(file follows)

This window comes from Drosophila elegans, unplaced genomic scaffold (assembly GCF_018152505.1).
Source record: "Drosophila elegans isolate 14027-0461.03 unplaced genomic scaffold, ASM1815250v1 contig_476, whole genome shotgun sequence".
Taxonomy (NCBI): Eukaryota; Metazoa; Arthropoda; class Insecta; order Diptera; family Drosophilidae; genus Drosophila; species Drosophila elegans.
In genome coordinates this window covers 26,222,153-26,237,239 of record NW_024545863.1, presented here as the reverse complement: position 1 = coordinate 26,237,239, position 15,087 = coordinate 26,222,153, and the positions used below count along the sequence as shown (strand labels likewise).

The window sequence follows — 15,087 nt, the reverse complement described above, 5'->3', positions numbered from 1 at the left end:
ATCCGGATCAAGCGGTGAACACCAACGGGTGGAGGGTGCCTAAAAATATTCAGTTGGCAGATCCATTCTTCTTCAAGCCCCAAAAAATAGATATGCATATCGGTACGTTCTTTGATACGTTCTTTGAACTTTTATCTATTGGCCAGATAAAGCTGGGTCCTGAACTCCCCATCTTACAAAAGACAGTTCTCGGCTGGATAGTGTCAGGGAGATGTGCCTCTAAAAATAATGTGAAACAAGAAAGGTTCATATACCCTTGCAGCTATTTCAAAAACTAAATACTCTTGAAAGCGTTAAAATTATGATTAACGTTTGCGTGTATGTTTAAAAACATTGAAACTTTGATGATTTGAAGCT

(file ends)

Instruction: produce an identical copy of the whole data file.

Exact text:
This window comes from Drosophila elegans, unplaced genomic scaffold (assembly GCF_018152505.1).
Source record: "Drosophila elegans isolate 14027-0461.03 unplaced genomic scaffold, ASM1815250v1 contig_476, whole genome shotgun sequence".
Taxonomy (NCBI): Eukaryota; Metazoa; Arthropoda; class Insecta; order Diptera; family Drosophilidae; genus Drosophila; species Drosophila elegans.
In genome coordinates this window covers 26,222,153-26,237,239 of record NW_024545863.1, presented here as the reverse complement: position 1 = coordinate 26,237,239, position 15,087 = coordinate 26,222,153, and the positions used below count along the sequence as shown (strand labels likewise).

The window sequence follows — 15,087 nt, the reverse complement described above, 5'->3', positions numbered from 1 at the left end:
ATCCGGATCAAGCGGTGAACACCAACGGGTGGAGGGTGCCTAAAAATATTCAGTTGGCAGATCCATTCTTCTTCAAGCCCCAAAAAATAGATATGCATATCGGTACGTTCTTTGATACGTTCTTTGAACTTTTATCTATTGGCCAGATAAAGCTGGGTCCTGAACTCCCCATCTTACAAAAGACAGTTCTCGGCTGGATAGTGTCAGGGAGATGTGCCTCTAAAAATAATGTGAAACAAGAAAGGTTCATATACCCTTGCAGCTATTTCAAAAACTAAATACTCTTGAAAGCGTTAAAATTATGATTAACGTTTGCGTGTATGTTTAAAAACATTGAAACTTTGATGATTTGAAGCT